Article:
Raids PesserOn Monday, 16 March 2020, the residents of 11 buildings in inner-city Johannesburg will challenge the lawfulness and constitutionality of over 20 police raids of their homes conducted between 30 June 2017 and 3 May 2018. The raids were conducted in terms of section 13 (7) of the South African Police Services (SAPS) Act while two of the raids were conducted without any legal authority. The residents contend that section 13 (7) of the SAPS Act is unconstitutional in that it unjustifiably infringes the right to privacy, contained in section 14 of the South African Constitution. 

During the raids, which were jointly conducted by the South African Police Services (SAPS), the Johannesburg Metropolitan Police Department (JMPD), the Department of Home Affairs and the City of Johannesburg, officials forced the residents out of the buildings and onto the streets, sometimes in their nightdresses, where they were searched, finger-printed and commanded to produce copies of their identity documents, passports or asylum seekers’ permits. Inside the buildings, the police left the residents’ homes in disarray. They broke down doors and partitions, damaged furniture and even stole valuable items and small amounts of cash.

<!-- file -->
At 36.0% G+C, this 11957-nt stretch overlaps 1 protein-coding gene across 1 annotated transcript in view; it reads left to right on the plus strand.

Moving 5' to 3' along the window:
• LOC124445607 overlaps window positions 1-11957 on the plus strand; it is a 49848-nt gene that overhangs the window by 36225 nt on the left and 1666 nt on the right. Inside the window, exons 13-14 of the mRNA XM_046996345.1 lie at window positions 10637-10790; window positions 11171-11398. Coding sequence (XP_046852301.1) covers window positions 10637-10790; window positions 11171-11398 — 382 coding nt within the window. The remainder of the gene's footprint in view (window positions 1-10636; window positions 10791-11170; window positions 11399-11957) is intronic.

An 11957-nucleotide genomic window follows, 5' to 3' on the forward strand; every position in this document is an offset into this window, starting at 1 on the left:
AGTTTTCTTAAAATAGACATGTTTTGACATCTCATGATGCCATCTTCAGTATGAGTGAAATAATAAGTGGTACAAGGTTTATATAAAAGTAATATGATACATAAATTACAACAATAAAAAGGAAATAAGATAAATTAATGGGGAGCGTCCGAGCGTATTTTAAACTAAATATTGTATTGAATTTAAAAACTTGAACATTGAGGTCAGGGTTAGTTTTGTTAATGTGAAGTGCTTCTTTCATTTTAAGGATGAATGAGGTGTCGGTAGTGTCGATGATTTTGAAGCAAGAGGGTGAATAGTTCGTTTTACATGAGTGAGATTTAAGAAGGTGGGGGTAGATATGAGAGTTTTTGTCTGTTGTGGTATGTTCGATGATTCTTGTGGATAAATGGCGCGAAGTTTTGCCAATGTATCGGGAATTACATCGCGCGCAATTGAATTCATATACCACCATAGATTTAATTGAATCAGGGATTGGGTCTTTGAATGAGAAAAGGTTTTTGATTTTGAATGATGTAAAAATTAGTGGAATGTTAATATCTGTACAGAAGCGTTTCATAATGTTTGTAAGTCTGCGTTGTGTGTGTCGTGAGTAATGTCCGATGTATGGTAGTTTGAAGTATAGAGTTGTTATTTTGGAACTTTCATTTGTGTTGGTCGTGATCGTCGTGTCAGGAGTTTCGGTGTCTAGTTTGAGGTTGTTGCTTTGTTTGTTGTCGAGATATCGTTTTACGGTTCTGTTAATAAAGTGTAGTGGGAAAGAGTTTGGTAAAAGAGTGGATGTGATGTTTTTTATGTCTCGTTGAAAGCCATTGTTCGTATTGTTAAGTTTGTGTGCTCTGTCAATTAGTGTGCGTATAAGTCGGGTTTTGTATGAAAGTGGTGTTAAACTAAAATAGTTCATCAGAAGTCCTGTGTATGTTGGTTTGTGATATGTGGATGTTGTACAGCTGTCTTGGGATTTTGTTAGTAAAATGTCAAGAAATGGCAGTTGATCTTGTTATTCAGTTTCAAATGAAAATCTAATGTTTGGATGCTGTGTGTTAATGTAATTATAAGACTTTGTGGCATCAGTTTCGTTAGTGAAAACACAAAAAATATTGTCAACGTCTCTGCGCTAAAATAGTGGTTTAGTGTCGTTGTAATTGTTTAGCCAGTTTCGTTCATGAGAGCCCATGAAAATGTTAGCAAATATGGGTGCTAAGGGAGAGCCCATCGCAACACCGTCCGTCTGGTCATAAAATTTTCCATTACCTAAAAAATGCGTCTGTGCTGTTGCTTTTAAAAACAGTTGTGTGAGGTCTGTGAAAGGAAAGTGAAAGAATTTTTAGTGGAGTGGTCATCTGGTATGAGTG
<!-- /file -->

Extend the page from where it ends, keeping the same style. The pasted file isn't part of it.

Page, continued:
The residents of 10 of the 11 buildings are involved in court proceedings against the City of Johannesburg in which they seek temporary emergency housing from the City so that they will not be rendered homeless as a result of evictions. During the raids, residents have been told that they should “get out” of the building or face eviction. The raids have been used as a means to harass the residents and divert focus from the City’s obligations towards them. 

The matter will be heard in front of the full bench of the High Court in Johannesburg. 

Khululiwe Bhengu, SERI attorney representing the residents said: “These raids have clearly been used by officials as a way to unjustifiably violate the rights of the most vulnerable members of society. Affected residents are standing up for themselves and asking the court to put an end to this abuse.” 

  • Read more about the case and find all the papers here.
  • Download the press statement here.

Contact: 

  • Khululiwe Bhengu, SERI attorney: This email address is being protected from spambots. You need JavaScript enabled to view it./ 011 356 5877 / 079 816 8076
  • Edward Molopi, SERI research and advocacy officer: This email address is being protected from spambots. You need JavaScript enabled to view it./ 011 356 5885 / 072 210 2984.